Home warranties look to Aussie model
Compulsory home warranties appear poised to ease the fears of new home buyers.
The Government will again be considering changes to the liability regime for negligent home building and an Australian-style mandatory home warranty system, after dropping the idea in 2011.
But there are still challenges to overcome, including an insurance industry reluctant to underwrite such a scheme.
The Minister of Building and Construction, Maurice Williamson, told a Parliamentary appropriations hearing it was "disgraceful" that new houses do not already come with such warranties.
Williamson said the current regime of joint and several liability, which has left home owners billions of dollars out of pocket as a result of the leaky-building debacle, does not work because it encourages "overly risk-averse behaviour".
Joint and several liability means any one party to a building project can be held entirely responsible for its failure and the cost of fixing it, if they are the "last man standing".
During the leaky building fiasco, many builders and architects simply either went bankrupt to avoid liability or used poorly capitalised single-person companies to shelter themselves from such costs, leaving local councils or sometimes minor contractors liable to carry the costs of building failure.
"This is seen as unfair and, in the case of local authorities, effectively provides ratepayer-funded social insurance," Law Commissioner Wayne Mapp wrote in NZ Lawyer last year when releasing an issues paper on liability.
Williamson has asked the Law Commission to report on whether a proportionate liability regime should be introduced as in Australia to calculate liability. The Law Commission said its report has been delayed. The earliest it can be expected was the end of November.
While he has not referred a mandatory home warranty system to the Commission, he told the committee that if New Zealand were to move to proportionate liability, a mandatory warranty scheme would be needed.
Mapp wrote that under proportionate liability, if a defendant is absent or insolvent, their share cannot be recovered from the other contractors or participants in the project, hence the need for a mandatory warranty system.
"The construction industry through its industry associations, for instance the Construction Industry Council (CIC), has been a strong protagonist to move to a proportionate system," Mapp said.
In a submission to a Building Amendment Bill last year, the CIC indicated it did not think reforms to date had gone far enough to rebuild consumer confidence in the industry.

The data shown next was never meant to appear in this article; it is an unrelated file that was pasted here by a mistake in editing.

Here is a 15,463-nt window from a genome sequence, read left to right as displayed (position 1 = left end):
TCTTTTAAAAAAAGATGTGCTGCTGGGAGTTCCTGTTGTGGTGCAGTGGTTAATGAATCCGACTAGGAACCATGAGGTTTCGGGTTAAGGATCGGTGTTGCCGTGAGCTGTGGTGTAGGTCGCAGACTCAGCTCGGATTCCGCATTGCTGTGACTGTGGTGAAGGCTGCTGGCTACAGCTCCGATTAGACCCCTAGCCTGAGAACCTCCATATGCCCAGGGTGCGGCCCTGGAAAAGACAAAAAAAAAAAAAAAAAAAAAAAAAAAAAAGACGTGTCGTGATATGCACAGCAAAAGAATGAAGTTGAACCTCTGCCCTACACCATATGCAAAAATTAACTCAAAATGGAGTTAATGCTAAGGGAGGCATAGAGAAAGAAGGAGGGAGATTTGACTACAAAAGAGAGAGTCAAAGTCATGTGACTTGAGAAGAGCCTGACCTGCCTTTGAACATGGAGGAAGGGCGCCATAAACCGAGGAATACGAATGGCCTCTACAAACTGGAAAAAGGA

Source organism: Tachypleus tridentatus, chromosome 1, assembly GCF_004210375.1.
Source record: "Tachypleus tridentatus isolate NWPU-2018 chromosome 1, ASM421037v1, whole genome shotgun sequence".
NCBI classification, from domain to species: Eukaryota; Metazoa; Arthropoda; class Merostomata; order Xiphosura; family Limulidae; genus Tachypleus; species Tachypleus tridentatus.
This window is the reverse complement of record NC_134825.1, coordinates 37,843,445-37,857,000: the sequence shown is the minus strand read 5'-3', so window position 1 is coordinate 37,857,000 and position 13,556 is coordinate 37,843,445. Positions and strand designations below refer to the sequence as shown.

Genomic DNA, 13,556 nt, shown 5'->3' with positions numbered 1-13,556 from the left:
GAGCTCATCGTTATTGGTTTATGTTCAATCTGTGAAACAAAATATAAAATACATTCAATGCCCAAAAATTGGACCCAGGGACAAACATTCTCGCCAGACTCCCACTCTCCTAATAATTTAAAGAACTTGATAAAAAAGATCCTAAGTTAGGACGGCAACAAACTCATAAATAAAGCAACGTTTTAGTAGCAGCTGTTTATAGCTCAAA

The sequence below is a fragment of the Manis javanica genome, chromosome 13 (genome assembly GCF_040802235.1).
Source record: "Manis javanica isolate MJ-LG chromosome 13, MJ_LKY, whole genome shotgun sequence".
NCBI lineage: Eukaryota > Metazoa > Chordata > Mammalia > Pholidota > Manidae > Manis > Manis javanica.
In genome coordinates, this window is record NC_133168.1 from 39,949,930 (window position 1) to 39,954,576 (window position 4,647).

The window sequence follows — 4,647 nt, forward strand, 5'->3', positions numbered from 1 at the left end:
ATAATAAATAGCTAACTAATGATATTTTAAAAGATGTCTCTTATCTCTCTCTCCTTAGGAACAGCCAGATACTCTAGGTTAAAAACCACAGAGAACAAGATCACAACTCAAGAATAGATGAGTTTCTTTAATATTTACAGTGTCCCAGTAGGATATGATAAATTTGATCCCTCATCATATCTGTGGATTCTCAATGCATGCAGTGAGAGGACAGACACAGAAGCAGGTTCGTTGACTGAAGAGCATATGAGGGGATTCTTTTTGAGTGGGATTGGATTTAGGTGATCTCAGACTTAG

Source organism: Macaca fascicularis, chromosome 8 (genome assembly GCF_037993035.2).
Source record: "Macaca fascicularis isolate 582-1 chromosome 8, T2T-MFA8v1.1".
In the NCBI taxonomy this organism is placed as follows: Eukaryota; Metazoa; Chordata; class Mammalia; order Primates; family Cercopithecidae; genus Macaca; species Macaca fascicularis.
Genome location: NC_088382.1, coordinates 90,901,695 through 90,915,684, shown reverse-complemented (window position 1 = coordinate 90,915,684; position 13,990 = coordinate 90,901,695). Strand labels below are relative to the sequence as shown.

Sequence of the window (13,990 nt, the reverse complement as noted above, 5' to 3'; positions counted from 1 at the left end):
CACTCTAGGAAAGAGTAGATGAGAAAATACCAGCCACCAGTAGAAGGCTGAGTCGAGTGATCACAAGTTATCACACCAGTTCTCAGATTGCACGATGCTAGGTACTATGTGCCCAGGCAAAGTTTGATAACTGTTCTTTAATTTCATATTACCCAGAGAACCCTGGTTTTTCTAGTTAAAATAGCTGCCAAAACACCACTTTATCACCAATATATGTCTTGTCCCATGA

"The CIC has been cognisant of the original intentions of the building sector reforms that were promoted at the outset.
"However, the CIC finds it difficult to assess the bill's likely impact and the prospect of its success in achieving the stated objectives," it wrote.
At the same time, councils also submitted in favour of a mandatory warranty system.
Others, though, have reservations.
Warwick Quinn, chief executive of the Registered Master Builders Federation, said his organisation is favouring a market-led approach where it is compulsory for builders to disclose whether they can offer a warranty.
Quinn said mandatory warranties created their own problems and the Law Commission was looking at the federation's proposal as well.
Ten years ago in New South Wales, he said, building came to a stop when the underwriter of the compulsory warranty scheme, HIH Insurance, went broke.
Also, there are many projects, such as deck building, where a warranty may not be needed.
"We say let the market decide and consumers choose," he said.
Alternatively, consumers could insure themselves as in Queensland.
In 2010, the Insurance Council also had reservations, saying the industry worldwide is cautious about building warranties.
John Lucas, insurance manager of the council, said last week that many such schemes had found themselves in trouble overseas.
Because the causes of defects in leaky homes are numerous and hard to detect, he said, it's difficult to prove liability.
"These factors drive up the costs and make it difficult to offer insurance at a reasonable level."
One thing that may allay industry concerns somewhat is the new licensed building practitioners scheme.
He said the council would have to poll members again, to see if their views had changed since 2010.
Williamson said the Law Commission had taken particular note of the Australian system, where schemes for compulsory home-warranty insurance were imposed in each state.
Under the Closer Economic Relations agreement with Australia, considering a trans-Tasman model would be "prudent".
"The warranty schemes are typically backed by a state guarantee or are run by a state agency," he wrote.
"The commission does not consider it would be possible to shift to a full proportionate liability regime, without a robust builders' warranty system being put in place."
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